While Tamil Nadu has its own share of spirituality I also enjoyed the beauty, nature and wildlife at the most amazing waterfalls ever… I sat in a small canoe or sort of a paddle boat to take the streams of Hogennakalu Waterfalls. A noteworthy place with  perennially flowing streams of waterfalls. Off the border of Karnataka and Tamil Nadu, one can easily reach this place from Salem by bus and literally take a boat towards the Karnataka border on the disputed Cauvery river. With an aquarium and a crocodile rehabilitation center to its attraction, this place certainly is thronged by children, youngsters and elders alike.

Hogennakal Waterfalls

Hogennakal Waterfalls

Finally Tamil Nadu ended with a short visit to the mystical land of Kanyakumari, popularly known for Triveni Sangam, meeting point of the three oceans that surround the peninsular region of our Incredible India. One that envisages the true feeling of being in touch with the spiritual side of yourself. Known for The Swami Vivekananda memorial rock . A place where the great leader attained enlightenment of sort and  found bliss within himself. Visiting the most beautiful temples in our country to being  overwhelmed by a sense of spirituality my journey across the state of Tamil Nadu truly gave me an understanding of oneness to myself.

Tamil Nadu certainly took a lot of my time and energy due to constant traveling in state transport buses in this rugged sojourn of mine. Whereas, my stay in Pondicherry was one of great relaxation and unwind. A visit that made me realize how time stood still and made me feel like a recluse of sorts in a land of the unknown.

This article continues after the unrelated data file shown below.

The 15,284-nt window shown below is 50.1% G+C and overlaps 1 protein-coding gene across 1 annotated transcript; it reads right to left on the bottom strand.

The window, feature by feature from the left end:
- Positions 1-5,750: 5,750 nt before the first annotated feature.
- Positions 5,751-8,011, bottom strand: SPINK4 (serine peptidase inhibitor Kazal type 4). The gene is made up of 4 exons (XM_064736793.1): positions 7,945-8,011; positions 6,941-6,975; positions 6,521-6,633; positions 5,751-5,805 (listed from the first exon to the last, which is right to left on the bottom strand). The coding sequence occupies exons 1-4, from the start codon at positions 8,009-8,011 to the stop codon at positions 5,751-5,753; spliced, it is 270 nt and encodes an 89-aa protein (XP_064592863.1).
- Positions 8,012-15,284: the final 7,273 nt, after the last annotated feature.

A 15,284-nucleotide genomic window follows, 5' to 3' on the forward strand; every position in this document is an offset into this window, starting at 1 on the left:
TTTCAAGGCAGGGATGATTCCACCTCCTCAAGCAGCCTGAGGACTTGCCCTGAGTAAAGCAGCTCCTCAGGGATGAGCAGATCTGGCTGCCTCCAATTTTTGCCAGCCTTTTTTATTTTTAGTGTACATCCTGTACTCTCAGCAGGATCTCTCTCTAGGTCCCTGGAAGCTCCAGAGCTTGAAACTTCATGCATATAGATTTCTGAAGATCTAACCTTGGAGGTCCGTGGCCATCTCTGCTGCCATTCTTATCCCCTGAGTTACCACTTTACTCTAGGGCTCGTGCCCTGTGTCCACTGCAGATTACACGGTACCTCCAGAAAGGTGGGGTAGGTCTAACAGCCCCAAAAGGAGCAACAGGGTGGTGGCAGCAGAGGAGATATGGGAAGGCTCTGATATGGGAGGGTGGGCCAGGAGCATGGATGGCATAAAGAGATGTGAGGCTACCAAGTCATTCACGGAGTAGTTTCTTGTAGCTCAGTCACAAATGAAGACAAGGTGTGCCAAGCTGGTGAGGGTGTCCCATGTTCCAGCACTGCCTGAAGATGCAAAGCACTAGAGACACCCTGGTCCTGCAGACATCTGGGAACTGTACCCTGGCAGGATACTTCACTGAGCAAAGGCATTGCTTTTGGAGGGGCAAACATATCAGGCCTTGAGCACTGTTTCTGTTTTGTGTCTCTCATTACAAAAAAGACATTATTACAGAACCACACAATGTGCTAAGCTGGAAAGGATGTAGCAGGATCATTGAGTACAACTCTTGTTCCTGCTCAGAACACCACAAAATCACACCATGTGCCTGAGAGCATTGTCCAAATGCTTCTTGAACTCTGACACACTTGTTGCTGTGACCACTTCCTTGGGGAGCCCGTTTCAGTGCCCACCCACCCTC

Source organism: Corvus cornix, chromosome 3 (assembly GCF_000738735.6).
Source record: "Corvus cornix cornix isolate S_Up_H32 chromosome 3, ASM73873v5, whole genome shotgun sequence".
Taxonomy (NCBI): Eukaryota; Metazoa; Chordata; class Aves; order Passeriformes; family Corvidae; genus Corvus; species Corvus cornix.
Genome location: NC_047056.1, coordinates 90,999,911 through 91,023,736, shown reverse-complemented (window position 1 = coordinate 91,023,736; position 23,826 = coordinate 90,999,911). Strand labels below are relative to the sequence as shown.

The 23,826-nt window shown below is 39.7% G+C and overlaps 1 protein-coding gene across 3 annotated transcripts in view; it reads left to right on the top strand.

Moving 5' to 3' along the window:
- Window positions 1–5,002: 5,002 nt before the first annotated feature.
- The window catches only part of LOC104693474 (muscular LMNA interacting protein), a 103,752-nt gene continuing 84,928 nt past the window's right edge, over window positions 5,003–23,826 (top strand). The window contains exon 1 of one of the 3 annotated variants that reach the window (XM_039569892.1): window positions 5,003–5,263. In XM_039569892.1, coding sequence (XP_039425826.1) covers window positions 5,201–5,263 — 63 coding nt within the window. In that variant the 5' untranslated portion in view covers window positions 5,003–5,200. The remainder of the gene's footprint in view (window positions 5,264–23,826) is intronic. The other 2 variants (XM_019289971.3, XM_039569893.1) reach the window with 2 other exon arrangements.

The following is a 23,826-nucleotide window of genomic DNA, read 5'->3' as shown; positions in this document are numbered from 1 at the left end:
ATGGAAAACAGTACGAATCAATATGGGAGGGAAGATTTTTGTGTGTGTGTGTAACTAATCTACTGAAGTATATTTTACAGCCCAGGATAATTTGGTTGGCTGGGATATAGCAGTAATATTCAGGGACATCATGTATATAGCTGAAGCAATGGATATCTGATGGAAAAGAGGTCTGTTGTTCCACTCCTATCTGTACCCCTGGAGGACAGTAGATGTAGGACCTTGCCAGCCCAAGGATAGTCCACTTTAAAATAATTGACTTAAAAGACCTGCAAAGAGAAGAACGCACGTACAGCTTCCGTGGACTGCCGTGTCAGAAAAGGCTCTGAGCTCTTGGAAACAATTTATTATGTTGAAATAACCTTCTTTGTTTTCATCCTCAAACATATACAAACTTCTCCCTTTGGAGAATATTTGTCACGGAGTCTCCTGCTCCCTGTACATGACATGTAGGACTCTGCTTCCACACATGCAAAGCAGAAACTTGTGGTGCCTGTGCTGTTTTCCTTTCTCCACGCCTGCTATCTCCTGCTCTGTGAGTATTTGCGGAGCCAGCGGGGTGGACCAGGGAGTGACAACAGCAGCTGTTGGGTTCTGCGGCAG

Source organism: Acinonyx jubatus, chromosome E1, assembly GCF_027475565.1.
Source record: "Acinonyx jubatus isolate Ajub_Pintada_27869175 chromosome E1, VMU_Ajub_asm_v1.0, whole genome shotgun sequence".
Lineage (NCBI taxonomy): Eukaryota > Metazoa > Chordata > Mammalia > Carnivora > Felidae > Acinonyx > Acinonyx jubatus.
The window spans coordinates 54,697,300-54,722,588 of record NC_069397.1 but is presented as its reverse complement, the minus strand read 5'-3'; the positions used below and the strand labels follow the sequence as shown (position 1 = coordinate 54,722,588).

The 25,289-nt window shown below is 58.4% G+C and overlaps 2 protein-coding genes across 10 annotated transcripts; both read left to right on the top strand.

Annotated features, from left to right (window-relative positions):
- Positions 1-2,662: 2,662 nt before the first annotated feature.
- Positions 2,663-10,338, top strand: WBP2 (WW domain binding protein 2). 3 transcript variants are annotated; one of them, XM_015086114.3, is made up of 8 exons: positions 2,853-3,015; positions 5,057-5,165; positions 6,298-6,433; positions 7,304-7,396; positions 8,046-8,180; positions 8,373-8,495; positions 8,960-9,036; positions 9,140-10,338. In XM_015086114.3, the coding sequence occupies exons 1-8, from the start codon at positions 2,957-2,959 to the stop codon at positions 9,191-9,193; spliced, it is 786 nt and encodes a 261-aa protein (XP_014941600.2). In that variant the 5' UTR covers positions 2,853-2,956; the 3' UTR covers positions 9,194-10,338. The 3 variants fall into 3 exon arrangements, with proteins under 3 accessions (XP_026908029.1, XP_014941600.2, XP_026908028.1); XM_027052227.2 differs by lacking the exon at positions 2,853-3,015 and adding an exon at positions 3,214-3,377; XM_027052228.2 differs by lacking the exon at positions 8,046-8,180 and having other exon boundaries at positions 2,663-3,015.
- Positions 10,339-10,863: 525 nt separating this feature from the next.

Pondicherry Beach

Pondicherry Beach

Highlight of Pondicherry was tasting delicious food of various cultures dished out at the most amazing restaurants in town. From Chettinad food at the Apache Restaurant to french delicacies at the Le Café, Pondicherry was all about living life with the luxury similar to the tastes of most of the Europeans around. Spending three magical days exploring various parts of Pondicherry on a rented motorbike, places like the French Colony, the museum, Auroville and a lot of shopping streets across various parts of the town gave me the feeling of belongingness to that place. Sipping beer at the beach restaurant at night, listening to the roaring waves in a calm that gave most frenzied thoughts a form of tranquil made me realize what we miss in our caught-in-a-rut kind of a life.

Chettinad Food at Apache

Chettinad Food at Apache

Lastly, being in Kerala, God’s own country was like being in heaven itself. A boat ride in the backwaters of Kerala got me close to nature and  made me believe in what their lifestyle stood for… Very quiet, peaceful and serene… The melodious sound of birds chirping in the background and a real feeling of standstill, told me a lot about how people  loved and lived life in this paradise.

Kerala Backwaters

Kerala Backwaters

One of the most memorable trips within Kerala would be my infamous boat ride from Kottayam to Alaphuzza. It’s listed as one of the recommended things to do by Lonely Planet Magazine. From the start it was memorable especially after gorging on the sumptuous Malabari Parota with Kadala Curry.

Malabari Parota & Kadala Curry

Malabari Parota & Kadala Curry

What a way to start off a journey across the Venice of Kerala. Going to Venice has always been my dream… Until I get there, I have to make do with this one! A notable thing we did on our way back was to stop by at the very famous RBLOCK Island. We ate some  good food and had local coconut palm beer, also known as Toddy… This Island was manmade by over 5000 villagers led by Mr. Baker. This was done in order to get more land to cultivate Paddy… A fantastic place for you to take  a pitstop and eat some  delicious food.